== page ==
Instead of being rigid arenas where events take place, space and time are dynamic actors in physics; capable of being changed by the matter within them and in turn changing the way that matter behaves. Together, they form a unified object called “spacetime”.

The Uncertainty Principle

“One can’t have the cake and eat it too.” - Old English Proverb

On the subatomic and atomic scale, all particles exhibit both wave and particle properties. A central concept of quantum mechanics, this duality is one aspect of the concept of complementarity, that a phenomenon can be viewed in one way or in another, but not both simultaneously.

Classical physics is deterministic in nature. In applying a force, we expect another form of counter-force in return, that is a simple cause-and-effect structure. Quantum physics rejects this structure completely. What we now have, or what we can measure, is just this one property; the rest is subject to probability.

The Heisenberg Uncertainty Principle
Werner Heisenberg (1901 - 1976)

The Uncertainty Principle implies that it is impossible to simultaneously measure the present position while also determining the future motion of a particle, or of any system small enough to require quantum mechanical treatment. It basicallysays that the combination of the error in position times the error in momentum must always be greater than Planck's constant.

So, we can measure the position of a particle to some accuracy, but then its momentum will be inside a very large range of values. Likewise, we can measure the momentum precisely, but then its position is unknown. Every measurement destroys part of our knowledge of the system that was obtained by previous measurements.

Cat in a Box

Schrödinger's Cat is a famous illustration of the principle in quantum theory of “superposition”, proposed by Erwin Schrodinger in 1935. Imagine a cat in a box. Present with this cat is a relay system containing a small amount of a radioactive substance (which has a 50/50 chance of decaying), a Geiger counter, a hammer and a vial of hydrocyanic acid (poison). If even a single atom of this substance decays, a relay mechanism will trip the hammer breaking the vial and killing the cat.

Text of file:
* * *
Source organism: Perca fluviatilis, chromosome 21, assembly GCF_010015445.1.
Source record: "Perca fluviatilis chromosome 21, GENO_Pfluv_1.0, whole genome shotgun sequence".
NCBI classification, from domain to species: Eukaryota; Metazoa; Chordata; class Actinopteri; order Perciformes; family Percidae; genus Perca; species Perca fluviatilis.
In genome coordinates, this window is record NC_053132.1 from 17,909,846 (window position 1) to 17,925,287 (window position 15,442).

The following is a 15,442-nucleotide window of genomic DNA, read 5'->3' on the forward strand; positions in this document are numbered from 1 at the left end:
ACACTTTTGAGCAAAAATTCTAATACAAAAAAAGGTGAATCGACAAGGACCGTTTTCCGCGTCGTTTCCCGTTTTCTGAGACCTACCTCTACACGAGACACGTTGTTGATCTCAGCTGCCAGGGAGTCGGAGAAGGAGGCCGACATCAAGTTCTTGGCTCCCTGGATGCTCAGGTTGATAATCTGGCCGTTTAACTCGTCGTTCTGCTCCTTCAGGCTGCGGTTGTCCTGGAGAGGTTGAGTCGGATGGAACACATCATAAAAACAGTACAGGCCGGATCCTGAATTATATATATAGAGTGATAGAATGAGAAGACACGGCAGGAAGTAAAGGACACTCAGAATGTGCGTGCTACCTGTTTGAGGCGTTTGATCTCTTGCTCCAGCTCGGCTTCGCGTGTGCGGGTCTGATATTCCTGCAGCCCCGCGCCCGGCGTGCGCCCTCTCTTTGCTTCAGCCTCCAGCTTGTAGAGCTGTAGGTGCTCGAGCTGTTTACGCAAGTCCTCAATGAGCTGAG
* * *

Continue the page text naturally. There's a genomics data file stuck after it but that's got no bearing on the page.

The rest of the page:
As long as the box is sealed we cannot know if an atom of the substance has decayed or not, whether the vial has been broken and the hydrocyanic acid released. The cat is deemed to be in a state of superposition, being both dead and alive. It is only when we open the box that the superposition is lost, and we discover which state cat is in (dead or alive). Even though we know that a cat can only be either alive or dead, what Quantum mechanics has proven is that on a subatomic level, before an observation is made, a particle is not in one specific state but exists in a range of possibilities.

Schrödinger’s Thought Experiment
Erwin Schrödinger (1887 - 1961)

Schrödinger's Car paradox demonstrates the apparent conflict between what quantum theory tells us is true about the nature and behavior of matter on the atomic or subatomic level and what we observe to be true about the nature and behavior of matter on the macroscopic level - everything visible to the unaided human eye. This situation is sometimes called quantum indeterminacy or the observer's paradox: the observation or measurement itself induces an outcome.